Tag Archives: historical

Ghost Knight

By Cornelia Funke, published by Orion.

Ghost Knight. Cornelia Funke

Eleven year old Jon is living with his siters, mother and awful soon-to-be-step-father (nicknamed The Beard!) when his mum decides to send him to a train-journey-away boarding school in Salisbury. He reluctantly joins the school, and on his first night there three ghosts on horseback appear at his window! Jon discovers that his anscestors, the Hartgill family, had a dark past in Salisbury involving an an evil man who is now in Salisbury in a ghost form, hunting down any male man going by the name of Hartgill. Then Jon meets Ella- a girl who has had a history with and grew up knowing about ghosts. She leads his to a long dead knight in Salisbury cathedral called Longespee, in the hopes that he can destory the ghosts after Jon. Can Jon escape the clutches of the evil horse riding ghosts… and claim Longespee’s long lost heart for him?

REVIEW CONTAINS SPOILERS

I recieved this for Christmas last year and seeing it on my book shelf two days ago, I picked this up not knowing anything about the plot. I read it in, collectively, a few hours… and it was so brilliant! Jon made a great protagonist, whose background and personality was very well developed before he’d even gotten off of the train in Salisbury. He has got to be the most adventurous eleven year old I’ve ever read about! Ella was a really fun character, too. Her background was well planned… and the way her family intertwined with Jon’s family was a really genius, unexpected plot twist. I think her personality and role in the story could’ve been a bit bigger, however. The ghosts, who played a big role in the story, were seriously imaginative, fun to read about, and above all… Based on real people! Yep, Longespee was a real Knight (Although I’m not sure he wanders Salisbury looking for his heart at the moment). I think the touch of historical reality really brought this story to life.

The plot was brilliantly laid out, and very well written with an excellent, solid structure. Although this book was quite short (There were alot of pages, but the text was quite big and there were illustrations) the events all tied together really well. There were some genius plot twists, like, as mentioned before, how Jon finds out that Ella is actually the niece of The Beard! That was a great twist which really livened up the story, and changed the way Jon solved all of his mysteries.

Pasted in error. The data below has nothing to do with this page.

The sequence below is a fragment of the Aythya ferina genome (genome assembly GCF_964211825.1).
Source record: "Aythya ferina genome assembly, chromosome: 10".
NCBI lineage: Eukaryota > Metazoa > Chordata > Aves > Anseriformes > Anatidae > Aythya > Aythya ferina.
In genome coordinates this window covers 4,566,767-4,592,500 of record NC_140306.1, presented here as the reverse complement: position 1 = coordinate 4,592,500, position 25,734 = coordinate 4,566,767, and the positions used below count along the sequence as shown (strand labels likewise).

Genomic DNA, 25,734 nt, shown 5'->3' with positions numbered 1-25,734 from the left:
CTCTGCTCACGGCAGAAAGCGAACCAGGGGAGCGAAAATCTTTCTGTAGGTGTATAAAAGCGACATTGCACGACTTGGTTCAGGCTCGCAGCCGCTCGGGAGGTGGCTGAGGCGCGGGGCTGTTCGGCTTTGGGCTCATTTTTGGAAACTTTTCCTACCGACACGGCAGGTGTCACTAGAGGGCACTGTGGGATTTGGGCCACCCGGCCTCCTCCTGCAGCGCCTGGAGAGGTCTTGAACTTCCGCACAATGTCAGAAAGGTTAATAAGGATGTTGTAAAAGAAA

Overall, Ghost Knight is another brilliant masterpiece to come from Cornelia Funke. It’s a great read for children aged around ten- but I enjoyed it too. It has some absolutely brilliant accompanying illustrations too, and being partly historically accurate, this book was a really enjoyable read!

The Quietness

By Alison Rattle, published by Hot Key Books.

The Quietness

The eldest child of a poor family living in the slums of London, Queenie, dreams of a better life with more money. When she finds an advertisement for a job working at the house of two sisters, Mrs Waters and Miss Ellis, she runs away from home to begin work as a carer for the many babies that the two sisters own. The babies came from women who had no husbands and did not want to be looked down upon in society, so hid away for months in the Waters and Ellis house, gave birth, then carried on with their lives leaving the child behind. All the while, babies are slowly disappearing, with Miss Waters claiming that they have been adopted. But Queenie is getting suspicious, and is determined to track down the truth of the baby farm.

In a higher-class part of London, a girl of the same age as Queenie called Ellen is living a lonely life inside of a house in which nobody cares about her. When her handsome cousin Jacob comes to stay after the death of his mother, Ellen begins to feel less lonely. But after a huge betrayal from Jacob, Ellen is about to fall into Queenie’s life in the strangest way, and together they will solve the crime behind the ‘baby farming’, become the greatest of friends, and discover something that will change their whole lives forever…

***WARNING: SPOILERS IN THE REVIEW BELOW!!***

I really enjoyed this! I wasn’t sure I’d really get into the story; I don’t read historical fiction much; but I really got hooked on it, and couldn’t stop reading. I liked the switching of the narratives every other chapter, and how the two girls come together and discover they are related under coincidental circumstances. Both teenagers came from very different, very interesting… at points frightful backgrounds, and I loved reading about them. I think that, after reading the authors note, the story became so much more real. Alison Rattle said that she had stumbled across the characters of Miss Waters and Miss Ellis and their crimes of Baby Farming whilst researching for something else. It was really shocking to hear that the events in this book were actually based on something that had really happened before!

The whole crime conspiracy building throughout the book kept me guessing about the ending, and when it came to the final pages I was shocked at the unpredictable closing paragraphs. It really tugged at my heartstrings- the unfortunate death of my favorite character (I’m not saying any names!).

Overall, The Quietness made for a really riveting, well written read. Highly recommended for YA’s and Adults alike!